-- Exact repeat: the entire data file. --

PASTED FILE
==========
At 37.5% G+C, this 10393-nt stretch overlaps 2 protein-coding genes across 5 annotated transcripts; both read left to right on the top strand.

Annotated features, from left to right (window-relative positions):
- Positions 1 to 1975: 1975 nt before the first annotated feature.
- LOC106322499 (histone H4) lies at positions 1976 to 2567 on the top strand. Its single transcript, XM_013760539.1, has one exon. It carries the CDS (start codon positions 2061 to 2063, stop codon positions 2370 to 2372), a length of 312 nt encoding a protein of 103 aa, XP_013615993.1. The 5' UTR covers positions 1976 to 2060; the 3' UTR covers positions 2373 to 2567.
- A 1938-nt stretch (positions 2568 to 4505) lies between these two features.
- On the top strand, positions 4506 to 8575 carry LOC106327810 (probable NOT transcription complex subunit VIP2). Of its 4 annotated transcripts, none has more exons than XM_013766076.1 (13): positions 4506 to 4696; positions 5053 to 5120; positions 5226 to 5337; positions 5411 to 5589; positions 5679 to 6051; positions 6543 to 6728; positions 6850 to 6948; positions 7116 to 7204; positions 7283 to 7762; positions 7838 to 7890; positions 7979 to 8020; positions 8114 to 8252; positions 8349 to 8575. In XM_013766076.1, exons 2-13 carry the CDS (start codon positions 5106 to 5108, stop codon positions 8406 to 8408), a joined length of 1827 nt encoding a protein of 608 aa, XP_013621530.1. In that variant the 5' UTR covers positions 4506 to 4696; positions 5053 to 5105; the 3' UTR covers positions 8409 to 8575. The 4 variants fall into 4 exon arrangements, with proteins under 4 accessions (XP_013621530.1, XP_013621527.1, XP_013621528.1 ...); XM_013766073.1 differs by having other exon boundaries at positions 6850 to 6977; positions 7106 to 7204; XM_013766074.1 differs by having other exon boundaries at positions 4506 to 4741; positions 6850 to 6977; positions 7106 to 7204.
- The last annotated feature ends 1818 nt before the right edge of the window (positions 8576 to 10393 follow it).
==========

At 37.5% G+C, this 10393-nt stretch overlaps 2 protein-coding genes across 5 annotated transcripts; both read left to right on the top strand.

Annotated features, from left to right (window-relative positions):
- Positions 1 to 1975: 1975 nt before the first annotated feature.
- LOC106322499 (histone H4) lies at positions 1976 to 2567 on the top strand. Its single transcript, XM_013760539.1, has one exon. It carries the CDS (start codon positions 2061 to 2063, stop codon positions 2370 to 2372), a length of 312 nt encoding a protein of 103 aa, XP_013615993.1. The 5' UTR covers positions 1976 to 2060; the 3' UTR covers positions 2373 to 2567.
- A 1938-nt stretch (positions 2568 to 4505) lies between these two features.
- On the top strand, positions 4506 to 8575 carry LOC106327810 (probable NOT transcription complex subunit VIP2). Of its 4 annotated transcripts, none has more exons than XM_013766076.1 (13): positions 4506 to 4696; positions 5053 to 5120; positions 5226 to 5337; positions 5411 to 5589; positions 5679 to 6051; positions 6543 to 6728; positions 6850 to 6948; positions 7116 to 7204; positions 7283 to 7762; positions 7838 to 7890; positions 7979 to 8020; positions 8114 to 8252; positions 8349 to 8575. In XM_013766076.1, exons 2-13 carry the CDS (start codon positions 5106 to 5108, stop codon positions 8406 to 8408), a joined length of 1827 nt encoding a protein of 608 aa, XP_013621530.1. In that variant the 5' UTR covers positions 4506 to 4696; positions 5053 to 5105; the 3' UTR covers positions 8409 to 8575. The 4 variants fall into 4 exon arrangements, with proteins under 4 accessions (XP_013621530.1, XP_013621527.1, XP_013621528.1 ...); XM_013766073.1 differs by having other exon boundaries at positions 6850 to 6977; positions 7106 to 7204; XM_013766074.1 differs by having other exon boundaries at positions 4506 to 4741; positions 6850 to 6977; positions 7106 to 7204.
- The last annotated feature ends 1818 nt before the right edge of the window (positions 8576 to 10393 follow it).